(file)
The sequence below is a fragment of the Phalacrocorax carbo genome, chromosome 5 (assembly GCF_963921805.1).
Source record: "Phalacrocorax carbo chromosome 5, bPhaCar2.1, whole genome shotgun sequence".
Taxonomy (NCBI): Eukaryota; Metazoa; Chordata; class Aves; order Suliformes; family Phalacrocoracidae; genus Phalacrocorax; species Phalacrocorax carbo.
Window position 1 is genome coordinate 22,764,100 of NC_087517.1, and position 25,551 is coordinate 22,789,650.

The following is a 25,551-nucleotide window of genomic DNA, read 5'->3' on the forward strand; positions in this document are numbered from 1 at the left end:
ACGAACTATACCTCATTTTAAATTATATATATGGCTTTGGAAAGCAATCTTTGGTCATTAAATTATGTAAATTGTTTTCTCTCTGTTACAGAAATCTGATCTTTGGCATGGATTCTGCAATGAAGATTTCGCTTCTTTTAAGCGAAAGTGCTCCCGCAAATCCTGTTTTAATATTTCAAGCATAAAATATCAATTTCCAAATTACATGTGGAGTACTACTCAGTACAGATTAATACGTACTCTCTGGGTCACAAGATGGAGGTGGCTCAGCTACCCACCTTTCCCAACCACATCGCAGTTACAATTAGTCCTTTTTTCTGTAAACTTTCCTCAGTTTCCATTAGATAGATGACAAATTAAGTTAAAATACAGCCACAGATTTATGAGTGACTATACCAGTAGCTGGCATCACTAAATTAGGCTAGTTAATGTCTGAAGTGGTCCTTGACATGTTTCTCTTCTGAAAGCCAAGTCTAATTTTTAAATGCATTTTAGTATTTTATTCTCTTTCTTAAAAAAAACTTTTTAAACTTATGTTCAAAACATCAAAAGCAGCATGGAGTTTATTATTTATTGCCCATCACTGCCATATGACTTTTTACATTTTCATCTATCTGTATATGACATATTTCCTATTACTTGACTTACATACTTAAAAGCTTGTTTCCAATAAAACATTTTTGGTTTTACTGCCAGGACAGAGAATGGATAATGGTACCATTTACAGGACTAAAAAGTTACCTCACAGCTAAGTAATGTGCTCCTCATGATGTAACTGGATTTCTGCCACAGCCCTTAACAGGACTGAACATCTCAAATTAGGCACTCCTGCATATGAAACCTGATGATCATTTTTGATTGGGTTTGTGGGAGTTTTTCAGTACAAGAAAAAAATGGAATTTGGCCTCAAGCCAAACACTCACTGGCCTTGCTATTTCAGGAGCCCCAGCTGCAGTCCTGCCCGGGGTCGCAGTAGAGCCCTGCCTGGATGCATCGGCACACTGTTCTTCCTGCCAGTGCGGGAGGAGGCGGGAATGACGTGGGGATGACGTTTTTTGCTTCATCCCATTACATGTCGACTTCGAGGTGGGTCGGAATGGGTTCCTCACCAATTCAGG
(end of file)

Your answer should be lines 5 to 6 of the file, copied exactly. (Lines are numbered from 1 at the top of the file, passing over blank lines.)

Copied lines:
The following is a 25,551-nucleotide window of genomic DNA, read 5'->3' on the forward strand; positions in this document are numbered from 1 at the left end:
ACGAACTATACCTCATTTTAAATTATATATATGGCTTTGGAAAGCAATCTTTGGTCATTAAATTATGTAAATTGTTTTCTCTCTGTTACAGAAATCTGATCTTTGGCATGGATTCTGCAATGAAGATTTCGCTTCTTTTAAGCGAAAGTGCTCCCGCAAATCCTGTTTTAATATTTCAAGCATAAAATATCAATTTCCAAATTACATGTGGAGTACTACTCAGTACAGATTAATACGTACTCTCTGGGTCACAAGATGGAGGTGGCTCAGCTACCCACCTTTCCCAACCACATCGCAGTTACAATTAGTCCTTTTTTCTGTAAACTTTCCTCAGTTTCCATTAGATAGATGACAAATTAAGTTAAAATACAGCCACAGATTTATGAGTGACTATACCAGTAGCTGGCATCACTAAATTAGGCTAGTTAATGTCTGAAGTGGTCCTTGACATGTTTCTCTTCTGAAAGCCAAGTCTAATTTTTAAATGCATTTTAGTATTTTATTCTCTTTCTTAAAAAAAACTTTTTAAACTTATGTTCAAAACATCAAAAGCAGCATGGAGTTTATTATTTATTGCCCATCACTGCCATATGACTTTTTACATTTTCATCTATCTGTATATGACATATTTCCTATTACTTGACTTACATACTTAAAAGCTTGTTTCCAATAAAACATTTTTGGTTTTACTGCCAGGACAGAGAATGGATAATGGTACCATTTACAGGACTAAAAAGTTACCTCACAGCTAAGTAATGTGCTCCTCATGATGTAACTGGATTTCTGCCACAGCCCTTAACAGGACTGAACATCTCAAATTAGGCACTCCTGCATATGAAACCTGATGATCATTTTTGATTGGGTTTGTGGGAGTTTTTCAGTACAAGAAAAAAATGGAATTTGGCCTCAAGCCAAACACTCACTGGCCTTGCTATTTCAGGAGCCCCAGCTGCAGTCCTGCCCGGGGTCGCAGTAGAGCCCTGCCTGGATGCATCGGCACACTGTTCTTCCTGCCAGTGCGGGAGGAGGCGGGAATGACGTGGGGATGACGTTTTTTGCTTCATCCCATTACATGTCGACTTCGAGGTGGGTCGGAATGGGTTCCTCACCAATTCAGG